And Birds Eye is not alone. Bolthouse Farms has shown that if you use Mountain Dew-style tactics in your advertising, even carrots can be cool. In fact, they have had great success with their extreme baby carrot campaign.
It is not just those who are targeting kids who are having fun with food. Earlier this week we [NPR] introduced you to the Food Porn Index…, which is also the brain child of the folks at Bolthouse Farms.
The Food Porn Index tracks which foods are trending in social media and presents the data in a swirl of food images….The "play factor" is huge, [said] Jeff Dunn, CEO of Bolthouse Farms….
Increasingly, companies are finding that it is easier to sell healthy food.
"There is definitely momentum," says Larry Soler, president of the Partnership for A Healthier America, which for several years has been nudging food companies to commit to more healthful approaches. And there was lots of evidence of this momentum on display at this week's conference.
"Healthy habits are becoming the new norm," Sam Kass, the executive director of first lady Michelle Obama's Let's Move! campaign, told me as we toured the booths of vendors hawking health foods at the conference.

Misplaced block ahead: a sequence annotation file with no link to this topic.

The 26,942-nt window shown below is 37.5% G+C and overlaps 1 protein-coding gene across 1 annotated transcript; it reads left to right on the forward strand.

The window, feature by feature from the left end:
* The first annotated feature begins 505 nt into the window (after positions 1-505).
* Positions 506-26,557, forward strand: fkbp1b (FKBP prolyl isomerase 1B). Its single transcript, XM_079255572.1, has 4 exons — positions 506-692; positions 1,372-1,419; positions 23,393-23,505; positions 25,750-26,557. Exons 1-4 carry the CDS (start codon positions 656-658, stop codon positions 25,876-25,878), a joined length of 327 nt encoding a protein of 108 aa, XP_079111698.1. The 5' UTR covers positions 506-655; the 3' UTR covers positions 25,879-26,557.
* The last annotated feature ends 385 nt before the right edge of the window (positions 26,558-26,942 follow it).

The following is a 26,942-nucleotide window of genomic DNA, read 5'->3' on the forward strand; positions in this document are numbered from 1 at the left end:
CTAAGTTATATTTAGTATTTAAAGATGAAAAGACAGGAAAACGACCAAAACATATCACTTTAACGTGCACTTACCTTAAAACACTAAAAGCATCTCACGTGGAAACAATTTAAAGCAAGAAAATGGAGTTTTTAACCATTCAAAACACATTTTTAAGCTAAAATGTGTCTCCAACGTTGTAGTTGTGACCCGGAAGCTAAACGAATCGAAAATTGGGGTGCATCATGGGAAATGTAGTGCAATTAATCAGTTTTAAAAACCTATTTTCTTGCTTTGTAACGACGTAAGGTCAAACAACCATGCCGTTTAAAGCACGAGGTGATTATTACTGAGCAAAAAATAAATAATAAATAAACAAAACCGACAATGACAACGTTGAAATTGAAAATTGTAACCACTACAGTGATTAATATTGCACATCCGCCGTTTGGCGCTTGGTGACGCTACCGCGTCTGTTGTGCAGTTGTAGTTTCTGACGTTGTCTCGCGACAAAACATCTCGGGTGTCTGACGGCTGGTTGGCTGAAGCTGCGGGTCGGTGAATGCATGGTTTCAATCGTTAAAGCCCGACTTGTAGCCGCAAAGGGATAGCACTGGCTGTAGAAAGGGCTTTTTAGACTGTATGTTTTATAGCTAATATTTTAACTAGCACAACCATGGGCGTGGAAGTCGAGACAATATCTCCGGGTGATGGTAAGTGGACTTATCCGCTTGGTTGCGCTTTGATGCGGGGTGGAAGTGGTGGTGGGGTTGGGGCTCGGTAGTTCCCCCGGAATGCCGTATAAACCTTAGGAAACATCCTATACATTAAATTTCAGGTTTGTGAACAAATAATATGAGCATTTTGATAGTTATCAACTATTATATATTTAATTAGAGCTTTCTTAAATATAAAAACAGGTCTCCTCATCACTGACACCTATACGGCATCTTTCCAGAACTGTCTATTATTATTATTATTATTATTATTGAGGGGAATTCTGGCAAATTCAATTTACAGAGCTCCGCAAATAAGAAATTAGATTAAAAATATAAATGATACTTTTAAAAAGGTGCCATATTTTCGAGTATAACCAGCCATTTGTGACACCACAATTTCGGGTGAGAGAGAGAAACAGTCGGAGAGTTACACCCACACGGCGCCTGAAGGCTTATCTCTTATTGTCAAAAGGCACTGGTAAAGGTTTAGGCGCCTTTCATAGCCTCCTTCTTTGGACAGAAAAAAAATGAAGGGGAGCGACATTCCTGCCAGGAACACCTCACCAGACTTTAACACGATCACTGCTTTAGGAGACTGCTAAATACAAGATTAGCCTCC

He pointed not only to all of the food on display, but also to companies such as Knowledge Universe, owner of Kinder Care daycare centers, which is now serving ultra–healthy family–style meals. As we have reported, this style of eating nudges kids to experiment with new foods and right-size portions.
"We're making progress," Kass says.
March 20, 2014, WBEZ
By Natalie Moore
The recently enacted federal farm bill has a new provision requiring that convenience stores sell healthier food.
It requires “depth of stock” on the shelves of convenience stores that are in the Supplemental Nutrition Assistance Program, or SNAP, commonly known as food stamps.
Depth of stock means more varieties of fruits, vegetables, grains, and meats.
“Our goal is really primarily to make sure SNAP households or low–income households or people with limited income have access to healthy foods,” said Kevin Concannon, under secretary for Food, Nutrition, and Consumer Services for the U.S. Department of Agriculture (USDA).